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A Sound Decision

Rachel Aptowitzer

Now that the long winter stretches ahead, many of us are trying to spice our children’s days with extracurricular activities. Music lessons are the quintessential choice of parents looking to enrich their children’s lives. It’s tempting to pick an instrument based on what’s most readily available, like Bubby’s old piano. But there are a lot of factors to consider, from your child’s personality to his innate strengths.

Wednesday, November 02, 2011

“Mommy!” your son shouts as he races through the door, lunch bag slung over one shoulder, eyes shining. Without catching his breath, he announces, “I want to play the clarinet!” He then launches into an animated description of the clarinet his rebbi brought to class, complete with hand movements and sound effects.

Listening to your little boy, you smile. You’ve always dreamed of a home filled with music. And you’re well aware of the many proven benefits of music study, among them improved attention span and hand-eye coordination, as well as the development of personal responsibility and time management. You’d also love to help him find an avenue of self-expression and creativity that will enrich his confidence and sensitivity.

Yet, you wonder, would the clarinet suit him best? Perhaps the violin would be better? Or is he too young? What about the piano? But is he too small to play such a big instrument? You want him to be happy making music, but don’t know where to begin.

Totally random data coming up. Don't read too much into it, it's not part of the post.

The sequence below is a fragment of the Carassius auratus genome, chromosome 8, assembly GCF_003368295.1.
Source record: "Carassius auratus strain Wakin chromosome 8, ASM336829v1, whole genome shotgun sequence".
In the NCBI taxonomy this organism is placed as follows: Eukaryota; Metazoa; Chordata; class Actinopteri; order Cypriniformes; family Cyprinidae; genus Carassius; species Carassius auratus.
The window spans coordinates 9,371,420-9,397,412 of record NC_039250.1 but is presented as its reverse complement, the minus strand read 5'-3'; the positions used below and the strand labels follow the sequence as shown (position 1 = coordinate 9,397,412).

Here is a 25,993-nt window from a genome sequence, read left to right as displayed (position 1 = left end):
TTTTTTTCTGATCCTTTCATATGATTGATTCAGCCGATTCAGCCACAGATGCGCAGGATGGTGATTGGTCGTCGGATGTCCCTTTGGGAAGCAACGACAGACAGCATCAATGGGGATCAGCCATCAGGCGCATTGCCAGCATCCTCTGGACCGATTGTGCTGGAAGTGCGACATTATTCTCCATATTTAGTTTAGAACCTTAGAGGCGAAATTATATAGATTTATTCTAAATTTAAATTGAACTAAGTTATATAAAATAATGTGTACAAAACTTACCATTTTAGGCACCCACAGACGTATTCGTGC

Sound Check

When it comes to picking an instrument, the decision could be as simple as going with what your child first shows interest in. You could also choose something that’s familiar (what a friend or sibling plays) or readily available (Bubby’s old piano). The ideal way to narrow in on the right instrument, however, is to make a “sound” decision.

After all, music is the “business of sound,” says Denis Brott, renowned Canadian cellist and educator. “We’re in a laboratory, trying to produce the best sound possible.” Whether it’s the plucked string or the airy “song” of a wind instrument, a child’s preference for a specific sound can help him sustain his initial passion over time. I encounter this regularly with my cello students, most of who were initially drawn to the instrument’s deep, beautiful resonance. When I see their faces flush with satisfaction during a music lesson, I know they’ve produced a sound that leaves them wanting more.


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